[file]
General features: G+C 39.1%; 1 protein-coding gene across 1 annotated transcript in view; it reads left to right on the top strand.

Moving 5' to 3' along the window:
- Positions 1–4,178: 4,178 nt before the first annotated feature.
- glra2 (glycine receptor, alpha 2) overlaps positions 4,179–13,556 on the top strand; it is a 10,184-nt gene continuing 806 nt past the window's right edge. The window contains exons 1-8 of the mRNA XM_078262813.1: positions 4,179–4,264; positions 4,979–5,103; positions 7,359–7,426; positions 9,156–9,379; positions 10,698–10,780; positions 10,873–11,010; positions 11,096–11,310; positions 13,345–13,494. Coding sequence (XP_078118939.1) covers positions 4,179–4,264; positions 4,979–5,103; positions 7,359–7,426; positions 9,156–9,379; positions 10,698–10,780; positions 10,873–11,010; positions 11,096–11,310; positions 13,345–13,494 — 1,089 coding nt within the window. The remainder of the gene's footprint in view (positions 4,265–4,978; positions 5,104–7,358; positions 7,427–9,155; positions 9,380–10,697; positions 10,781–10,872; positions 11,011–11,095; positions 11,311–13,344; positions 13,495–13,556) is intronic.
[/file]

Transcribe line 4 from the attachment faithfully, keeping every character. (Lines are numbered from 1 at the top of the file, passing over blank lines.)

- glra2 (glycine receptor, alpha 2) overlaps positions 4,179–13,556 on the top strand; it is a 10,184-nt gene continuing 806 nt past the window's right edge. The window contains exons 1-8 of the mRNA XM_078262813.1: positions 4,179–4,264; positions 4,979–5,103; positions 7,359–7,426; positions 9,156–9,379; positions 10,698–10,780; positions 10,873–11,010; positions 11,096–11,310; positions 13,345–13,494. Coding sequence (XP_078118939.1) covers positions 4,179–4,264; positions 4,979–5,103; positions 7,359–7,426; positions 9,156–9,379; positions 10,698–10,780; positions 10,873–11,010; positions 11,096–11,310; positions 13,345–13,494 — 1,089 coding nt within the window. The remainder of the gene's footprint in view (positions 4,265–4,978; positions 5,104–7,358; positions 7,427–9,155; positions 9,380–10,697; positions 10,781–10,872; positions 11,011–11,095; positions 11,311–13,344; positions 13,495–13,556) is intronic.